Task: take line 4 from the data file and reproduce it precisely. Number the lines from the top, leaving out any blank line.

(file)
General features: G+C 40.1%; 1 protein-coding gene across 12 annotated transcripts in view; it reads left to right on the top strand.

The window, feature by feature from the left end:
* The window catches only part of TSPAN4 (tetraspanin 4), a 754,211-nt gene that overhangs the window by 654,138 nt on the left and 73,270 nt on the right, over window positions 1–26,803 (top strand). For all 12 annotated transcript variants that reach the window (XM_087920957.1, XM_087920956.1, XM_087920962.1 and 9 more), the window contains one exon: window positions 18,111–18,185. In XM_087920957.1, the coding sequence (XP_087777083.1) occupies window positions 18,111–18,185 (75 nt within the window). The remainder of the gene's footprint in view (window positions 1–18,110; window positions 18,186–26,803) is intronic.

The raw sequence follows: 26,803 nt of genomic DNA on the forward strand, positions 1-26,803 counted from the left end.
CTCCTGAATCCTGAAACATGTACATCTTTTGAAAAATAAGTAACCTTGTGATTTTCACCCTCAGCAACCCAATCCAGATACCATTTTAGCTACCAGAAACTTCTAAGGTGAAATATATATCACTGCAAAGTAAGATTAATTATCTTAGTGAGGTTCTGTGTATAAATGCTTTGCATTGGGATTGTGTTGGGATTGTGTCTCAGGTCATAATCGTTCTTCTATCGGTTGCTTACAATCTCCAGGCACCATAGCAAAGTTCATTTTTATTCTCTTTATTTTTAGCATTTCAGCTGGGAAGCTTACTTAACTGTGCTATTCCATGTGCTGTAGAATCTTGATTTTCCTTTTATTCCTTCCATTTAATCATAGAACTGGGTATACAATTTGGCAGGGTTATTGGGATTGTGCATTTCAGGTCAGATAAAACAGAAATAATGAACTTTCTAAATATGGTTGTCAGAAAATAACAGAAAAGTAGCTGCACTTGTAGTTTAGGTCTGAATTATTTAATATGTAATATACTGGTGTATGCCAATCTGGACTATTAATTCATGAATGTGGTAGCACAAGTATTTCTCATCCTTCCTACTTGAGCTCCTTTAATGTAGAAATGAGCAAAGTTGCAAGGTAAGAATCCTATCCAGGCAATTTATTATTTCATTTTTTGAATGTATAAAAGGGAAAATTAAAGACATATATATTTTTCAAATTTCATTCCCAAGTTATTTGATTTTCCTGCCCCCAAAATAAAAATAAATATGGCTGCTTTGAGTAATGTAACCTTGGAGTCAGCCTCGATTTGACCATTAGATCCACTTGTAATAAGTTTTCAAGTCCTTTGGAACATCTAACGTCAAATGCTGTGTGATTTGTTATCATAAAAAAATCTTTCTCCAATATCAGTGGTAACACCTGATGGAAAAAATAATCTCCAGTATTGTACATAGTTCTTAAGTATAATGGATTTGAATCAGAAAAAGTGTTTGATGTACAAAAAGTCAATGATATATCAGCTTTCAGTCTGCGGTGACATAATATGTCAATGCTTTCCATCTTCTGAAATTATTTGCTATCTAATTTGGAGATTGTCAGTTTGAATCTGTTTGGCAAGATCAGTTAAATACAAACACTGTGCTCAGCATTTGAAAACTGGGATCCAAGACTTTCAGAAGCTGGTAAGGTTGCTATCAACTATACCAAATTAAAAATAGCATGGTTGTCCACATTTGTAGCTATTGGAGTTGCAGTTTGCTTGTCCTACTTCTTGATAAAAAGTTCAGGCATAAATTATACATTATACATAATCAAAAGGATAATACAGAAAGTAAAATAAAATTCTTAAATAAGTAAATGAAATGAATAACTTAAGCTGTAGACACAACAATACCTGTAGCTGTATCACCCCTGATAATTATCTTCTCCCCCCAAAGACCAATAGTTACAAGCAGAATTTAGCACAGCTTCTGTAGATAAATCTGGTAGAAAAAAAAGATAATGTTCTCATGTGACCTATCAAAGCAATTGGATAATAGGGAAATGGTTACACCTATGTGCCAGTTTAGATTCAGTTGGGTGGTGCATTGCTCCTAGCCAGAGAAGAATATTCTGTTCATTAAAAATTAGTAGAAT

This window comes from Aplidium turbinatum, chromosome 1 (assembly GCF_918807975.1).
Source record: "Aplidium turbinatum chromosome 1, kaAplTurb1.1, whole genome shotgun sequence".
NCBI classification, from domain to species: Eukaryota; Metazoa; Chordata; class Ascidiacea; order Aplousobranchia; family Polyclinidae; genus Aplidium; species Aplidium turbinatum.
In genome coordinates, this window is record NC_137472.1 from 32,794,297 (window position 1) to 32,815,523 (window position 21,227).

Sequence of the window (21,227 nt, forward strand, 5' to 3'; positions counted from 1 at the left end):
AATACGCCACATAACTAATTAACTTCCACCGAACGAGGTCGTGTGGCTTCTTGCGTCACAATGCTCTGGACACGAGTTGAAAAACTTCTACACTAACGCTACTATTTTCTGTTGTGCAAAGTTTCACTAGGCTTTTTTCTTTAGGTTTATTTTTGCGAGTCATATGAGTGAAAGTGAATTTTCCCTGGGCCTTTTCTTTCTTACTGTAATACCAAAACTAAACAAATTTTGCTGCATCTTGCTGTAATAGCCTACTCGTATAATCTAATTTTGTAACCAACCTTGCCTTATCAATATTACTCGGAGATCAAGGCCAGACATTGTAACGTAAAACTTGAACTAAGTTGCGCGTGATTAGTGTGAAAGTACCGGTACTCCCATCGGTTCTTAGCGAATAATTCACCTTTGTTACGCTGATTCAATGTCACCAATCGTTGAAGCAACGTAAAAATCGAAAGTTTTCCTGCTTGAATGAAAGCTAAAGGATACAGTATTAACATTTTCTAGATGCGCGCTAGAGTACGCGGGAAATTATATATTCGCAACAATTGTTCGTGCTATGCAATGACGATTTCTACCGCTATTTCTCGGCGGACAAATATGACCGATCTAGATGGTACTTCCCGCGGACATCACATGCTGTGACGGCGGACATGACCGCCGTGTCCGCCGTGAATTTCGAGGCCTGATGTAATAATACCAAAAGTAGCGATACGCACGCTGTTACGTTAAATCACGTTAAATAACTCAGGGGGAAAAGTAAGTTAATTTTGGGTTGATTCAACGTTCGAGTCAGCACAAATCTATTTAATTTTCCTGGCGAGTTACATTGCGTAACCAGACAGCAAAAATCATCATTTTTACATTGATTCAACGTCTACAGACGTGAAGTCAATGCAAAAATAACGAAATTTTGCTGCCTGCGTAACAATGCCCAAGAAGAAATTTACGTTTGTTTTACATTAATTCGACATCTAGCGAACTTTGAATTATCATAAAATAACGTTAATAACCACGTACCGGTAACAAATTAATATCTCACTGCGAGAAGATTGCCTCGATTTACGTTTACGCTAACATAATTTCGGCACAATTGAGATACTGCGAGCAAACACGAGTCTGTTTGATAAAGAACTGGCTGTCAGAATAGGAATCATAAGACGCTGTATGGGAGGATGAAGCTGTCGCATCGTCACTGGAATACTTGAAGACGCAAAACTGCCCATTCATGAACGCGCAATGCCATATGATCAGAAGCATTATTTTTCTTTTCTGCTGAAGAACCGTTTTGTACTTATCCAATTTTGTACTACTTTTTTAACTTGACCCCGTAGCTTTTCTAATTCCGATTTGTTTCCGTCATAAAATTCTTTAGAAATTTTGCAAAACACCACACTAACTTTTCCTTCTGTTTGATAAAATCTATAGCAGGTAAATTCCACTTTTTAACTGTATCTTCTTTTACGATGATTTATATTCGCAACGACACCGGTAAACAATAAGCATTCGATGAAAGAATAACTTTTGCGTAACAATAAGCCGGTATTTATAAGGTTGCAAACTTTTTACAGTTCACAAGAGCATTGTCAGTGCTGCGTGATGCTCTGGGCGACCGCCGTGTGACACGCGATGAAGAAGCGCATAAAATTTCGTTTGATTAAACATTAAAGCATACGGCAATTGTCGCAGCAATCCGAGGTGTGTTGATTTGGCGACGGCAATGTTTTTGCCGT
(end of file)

The raw sequence follows: 26,803 nt of genomic DNA on the forward strand, positions 1-26,803 counted from the left end.